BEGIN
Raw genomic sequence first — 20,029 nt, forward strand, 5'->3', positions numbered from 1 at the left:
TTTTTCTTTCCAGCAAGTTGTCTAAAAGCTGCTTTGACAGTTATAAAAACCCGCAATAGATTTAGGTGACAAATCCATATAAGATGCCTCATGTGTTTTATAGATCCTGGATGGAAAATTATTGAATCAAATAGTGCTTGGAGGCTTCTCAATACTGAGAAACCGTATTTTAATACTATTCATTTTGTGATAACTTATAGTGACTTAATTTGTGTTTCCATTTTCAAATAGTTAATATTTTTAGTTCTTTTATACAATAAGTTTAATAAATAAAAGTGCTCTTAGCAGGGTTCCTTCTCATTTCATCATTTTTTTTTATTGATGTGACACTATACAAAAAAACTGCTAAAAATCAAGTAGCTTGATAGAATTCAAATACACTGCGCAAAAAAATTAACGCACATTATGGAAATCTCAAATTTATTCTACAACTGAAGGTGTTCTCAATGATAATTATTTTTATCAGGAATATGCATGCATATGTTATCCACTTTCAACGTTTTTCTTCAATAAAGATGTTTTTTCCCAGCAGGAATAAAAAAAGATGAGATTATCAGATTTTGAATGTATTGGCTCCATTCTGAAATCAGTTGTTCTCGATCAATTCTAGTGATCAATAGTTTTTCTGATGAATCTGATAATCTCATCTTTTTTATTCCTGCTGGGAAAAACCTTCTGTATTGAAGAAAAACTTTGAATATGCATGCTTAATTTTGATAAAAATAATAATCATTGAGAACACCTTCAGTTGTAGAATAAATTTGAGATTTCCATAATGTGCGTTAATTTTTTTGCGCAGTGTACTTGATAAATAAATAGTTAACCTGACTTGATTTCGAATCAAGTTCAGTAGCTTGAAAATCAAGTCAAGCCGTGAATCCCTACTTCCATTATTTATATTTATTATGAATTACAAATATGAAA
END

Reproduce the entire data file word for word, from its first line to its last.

Raw genomic sequence first — 20,029 nt, forward strand, 5'->3', positions numbered from 1 at the left:
TTTTTCTTTCCAGCAAGTTGTCTAAAAGCTGCTTTGACAGTTATAAAAACCCGCAATAGATTTAGGTGACAAATCCATATAAGATGCCTCATGTGTTTTATAGATCCTGGATGGAAAATTATTGAATCAAATAGTGCTTGGAGGCTTCTCAATACTGAGAAACCGTATTTTAATACTATTCATTTTGTGATAACTTATAGTGACTTAATTTGTGTTTCCATTTTCAAATAGTTAATATTTTTAGTTCTTTTATACAATAAGTTTAATAAATAAAAGTGCTCTTAGCAGGGTTCCTTCTCATTTCATCATTTTTTTTTATTGATGTGACACTATACAAAAAAACTGCTAAAAATCAAGTAGCTTGATAGAATTCAAATACACTGCGCAAAAAAATTAACGCACATTATGGAAATCTCAAATTTATTCTACAACTGAAGGTGTTCTCAATGATAATTATTTTTATCAGGAATATGCATGCATATGTTATCCACTTTCAACGTTTTTCTTCAATAAAGATGTTTTTTCCCAGCAGGAATAAAAAAAGATGAGATTATCAGATTTTGAATGTATTGGCTCCATTCTGAAATCAGTTGTTCTCGATCAATTCTAGTGATCAATAGTTTTTCTGATGAATCTGATAATCTCATCTTTTTTATTCCTGCTGGGAAAAACCTTCTGTATTGAAGAAAAACTTTGAATATGCATGCTTAATTTTGATAAAAATAATAATCATTGAGAACACCTTCAGTTGTAGAATAAATTTGAGATTTCCATAATGTGCGTTAATTTTTTTGCGCAGTGTACTTGATAAATAAATAGTTAACCTGACTTGATTTCGAATCAAGTTCAGTAGCTTGAAAATCAAGTCAAGCCGTGAATCCCTACTTCCATTATTTATATTTATTATGAATTACAAATATGAAA